Joe Nichols on Glen Campbell: ‘He Did It All, and He Did It All Well’
Like many in the country music community, and the music world as a whole, Joe Nichols was saddened by Glen Campbell‘s death on Aug. 8. A fellow Arkansas native — Nichols grew up in Rogers, while Campbell spent his childhood a few hours south, in Delight — Nichols says the country icon “made us Arkansans very proud.”
“Everything I’ve seen Glen Campbell do, he’s done amazing, and I’ve always seen people even outside of the country genre blown away by him,” Nichols tells The Boot. “And so, I think that’s kind of what’s probably under-looked about Glen Campbell: Not only was he a great country singer and musician, but he was as good as anybody at any of those things … and well-respected beyond the genre.”
Campbell is perhaps best known as a country artist, but he also earned crossover success and worked as a session musician. Whether fans know it or not, Campbell left his mark on myriad songs in the 1960s, before and as he was starting his solo career.
“It’s kind of hard to quantify with him, because some guys have this niche, or some guys have that niche, but he kind of did it all, and he did it all well,” Nichols reflects. “He was one of the greatest all-around country musicians, singers, we’ve ever had, on pure talent … He transcends country music. He’s one of those rare talents that comes along that could probably choose anywhere and be successful.”
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Nichols only met Campbell once — in the early 2000s, at an ACM Awards event, he believes — and it was “very brief” but “really, really cool.”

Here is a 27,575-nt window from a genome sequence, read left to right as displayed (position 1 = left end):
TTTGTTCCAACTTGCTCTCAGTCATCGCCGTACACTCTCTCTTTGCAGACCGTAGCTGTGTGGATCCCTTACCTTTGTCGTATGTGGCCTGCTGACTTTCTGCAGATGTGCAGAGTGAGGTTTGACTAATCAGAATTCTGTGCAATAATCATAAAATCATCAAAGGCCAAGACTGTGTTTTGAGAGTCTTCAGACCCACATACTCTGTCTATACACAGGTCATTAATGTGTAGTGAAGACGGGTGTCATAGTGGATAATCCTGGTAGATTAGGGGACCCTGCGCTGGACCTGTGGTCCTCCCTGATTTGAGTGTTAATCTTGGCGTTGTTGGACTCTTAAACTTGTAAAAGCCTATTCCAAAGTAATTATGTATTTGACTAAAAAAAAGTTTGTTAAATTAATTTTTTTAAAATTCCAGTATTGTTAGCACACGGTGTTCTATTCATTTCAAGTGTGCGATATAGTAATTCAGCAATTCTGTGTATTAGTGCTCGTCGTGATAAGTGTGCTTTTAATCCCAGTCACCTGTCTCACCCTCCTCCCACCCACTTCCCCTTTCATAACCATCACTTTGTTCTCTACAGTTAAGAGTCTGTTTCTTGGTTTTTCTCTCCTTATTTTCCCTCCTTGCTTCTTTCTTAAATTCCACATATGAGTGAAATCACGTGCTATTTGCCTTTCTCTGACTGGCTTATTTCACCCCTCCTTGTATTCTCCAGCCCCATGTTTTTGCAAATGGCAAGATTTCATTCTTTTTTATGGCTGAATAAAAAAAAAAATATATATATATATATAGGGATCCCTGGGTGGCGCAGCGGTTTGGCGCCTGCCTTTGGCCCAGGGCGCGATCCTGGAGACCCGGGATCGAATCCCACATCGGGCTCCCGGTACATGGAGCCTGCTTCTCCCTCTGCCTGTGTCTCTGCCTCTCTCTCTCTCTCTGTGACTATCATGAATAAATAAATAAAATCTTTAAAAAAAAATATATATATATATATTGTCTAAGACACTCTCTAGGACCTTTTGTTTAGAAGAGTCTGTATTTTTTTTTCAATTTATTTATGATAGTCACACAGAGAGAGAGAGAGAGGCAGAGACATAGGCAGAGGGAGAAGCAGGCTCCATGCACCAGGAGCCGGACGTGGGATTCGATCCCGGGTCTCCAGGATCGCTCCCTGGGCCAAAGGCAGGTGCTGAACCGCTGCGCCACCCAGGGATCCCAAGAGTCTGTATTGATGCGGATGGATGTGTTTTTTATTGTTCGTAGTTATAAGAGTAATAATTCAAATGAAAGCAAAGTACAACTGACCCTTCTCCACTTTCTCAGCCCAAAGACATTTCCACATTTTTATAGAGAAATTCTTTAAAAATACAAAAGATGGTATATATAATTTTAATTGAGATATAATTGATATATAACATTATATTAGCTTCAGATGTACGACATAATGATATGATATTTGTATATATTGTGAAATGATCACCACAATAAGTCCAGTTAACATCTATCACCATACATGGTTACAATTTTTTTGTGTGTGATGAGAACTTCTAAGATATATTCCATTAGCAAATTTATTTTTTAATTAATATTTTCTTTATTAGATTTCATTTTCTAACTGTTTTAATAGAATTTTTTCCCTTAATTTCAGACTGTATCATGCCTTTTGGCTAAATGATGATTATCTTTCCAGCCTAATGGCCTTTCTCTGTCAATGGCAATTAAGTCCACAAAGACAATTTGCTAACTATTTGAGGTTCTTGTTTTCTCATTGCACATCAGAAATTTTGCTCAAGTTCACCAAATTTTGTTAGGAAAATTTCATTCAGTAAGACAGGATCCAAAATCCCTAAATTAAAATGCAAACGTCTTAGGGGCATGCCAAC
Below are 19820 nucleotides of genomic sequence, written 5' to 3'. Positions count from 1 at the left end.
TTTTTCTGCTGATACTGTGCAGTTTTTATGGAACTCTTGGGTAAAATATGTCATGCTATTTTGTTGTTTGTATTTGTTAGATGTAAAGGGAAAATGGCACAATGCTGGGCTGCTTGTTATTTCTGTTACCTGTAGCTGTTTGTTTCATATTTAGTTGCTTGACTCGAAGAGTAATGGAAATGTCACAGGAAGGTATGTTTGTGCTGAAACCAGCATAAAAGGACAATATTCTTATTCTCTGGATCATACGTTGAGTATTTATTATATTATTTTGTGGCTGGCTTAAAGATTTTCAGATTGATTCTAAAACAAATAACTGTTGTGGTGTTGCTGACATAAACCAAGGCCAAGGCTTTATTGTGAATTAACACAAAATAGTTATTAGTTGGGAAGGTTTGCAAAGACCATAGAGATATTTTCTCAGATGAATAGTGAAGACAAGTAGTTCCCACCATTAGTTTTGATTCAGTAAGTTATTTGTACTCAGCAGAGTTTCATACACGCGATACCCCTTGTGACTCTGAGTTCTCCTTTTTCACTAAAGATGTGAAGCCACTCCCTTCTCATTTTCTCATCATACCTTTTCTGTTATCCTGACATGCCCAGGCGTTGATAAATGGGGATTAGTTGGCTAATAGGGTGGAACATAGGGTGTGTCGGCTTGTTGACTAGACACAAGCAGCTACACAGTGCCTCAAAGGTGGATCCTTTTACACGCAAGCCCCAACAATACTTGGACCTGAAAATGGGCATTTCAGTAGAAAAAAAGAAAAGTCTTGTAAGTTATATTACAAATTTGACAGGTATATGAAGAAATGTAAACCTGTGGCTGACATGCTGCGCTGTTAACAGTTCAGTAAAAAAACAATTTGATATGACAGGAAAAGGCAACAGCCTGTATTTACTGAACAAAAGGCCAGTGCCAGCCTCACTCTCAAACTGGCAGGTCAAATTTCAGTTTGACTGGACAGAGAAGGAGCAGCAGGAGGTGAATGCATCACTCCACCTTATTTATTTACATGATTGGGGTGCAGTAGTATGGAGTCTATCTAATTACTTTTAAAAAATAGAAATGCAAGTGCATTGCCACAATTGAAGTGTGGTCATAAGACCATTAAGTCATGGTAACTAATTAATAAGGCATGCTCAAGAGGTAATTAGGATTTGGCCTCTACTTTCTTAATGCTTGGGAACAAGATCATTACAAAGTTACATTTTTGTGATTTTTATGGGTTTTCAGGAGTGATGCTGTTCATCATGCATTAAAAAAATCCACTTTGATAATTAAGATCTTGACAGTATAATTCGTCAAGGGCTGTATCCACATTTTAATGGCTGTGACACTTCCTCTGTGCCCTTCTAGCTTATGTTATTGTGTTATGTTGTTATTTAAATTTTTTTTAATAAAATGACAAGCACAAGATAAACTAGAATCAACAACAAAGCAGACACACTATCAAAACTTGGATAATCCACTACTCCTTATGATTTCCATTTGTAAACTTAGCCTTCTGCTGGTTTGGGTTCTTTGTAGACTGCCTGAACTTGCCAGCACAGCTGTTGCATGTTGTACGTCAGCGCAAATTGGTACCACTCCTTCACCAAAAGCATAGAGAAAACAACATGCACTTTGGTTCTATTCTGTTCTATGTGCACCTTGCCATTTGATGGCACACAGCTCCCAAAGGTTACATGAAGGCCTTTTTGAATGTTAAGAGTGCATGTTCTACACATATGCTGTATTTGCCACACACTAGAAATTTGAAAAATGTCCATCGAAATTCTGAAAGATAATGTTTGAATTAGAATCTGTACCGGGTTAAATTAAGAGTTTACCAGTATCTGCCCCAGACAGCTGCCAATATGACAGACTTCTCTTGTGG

“He was a super-nice guy. That was one of the things that I was always fond of with him, is that his spirit always seemed happy, funny, witty … There was always kind of a fun feeling with him,” Nichols says. “That’s a true bright spirit right there … That’s pretty great; that’s pretty rare.”
In June of 2011, Campbell announced that he had been diagnosed with Alzheimer’s disease, after experiencing short-term memory loss for several years; the disease continued to rob him of his memories until his death. During his lifetime, Campbell was inducted into the Country Music Hall of Fame and won a number of major awards, including numerous Grammy Awards and Grammy Hall of Fame honors, a Grammy Lifetime Achievement Award, two CMA Awards (including Entertainer of the Year), a number of ACM Awards and many more. His final album, Adios, was released in June.
Campbell was buried in his hometown on Wednesday (Aug. 9) in a private service.
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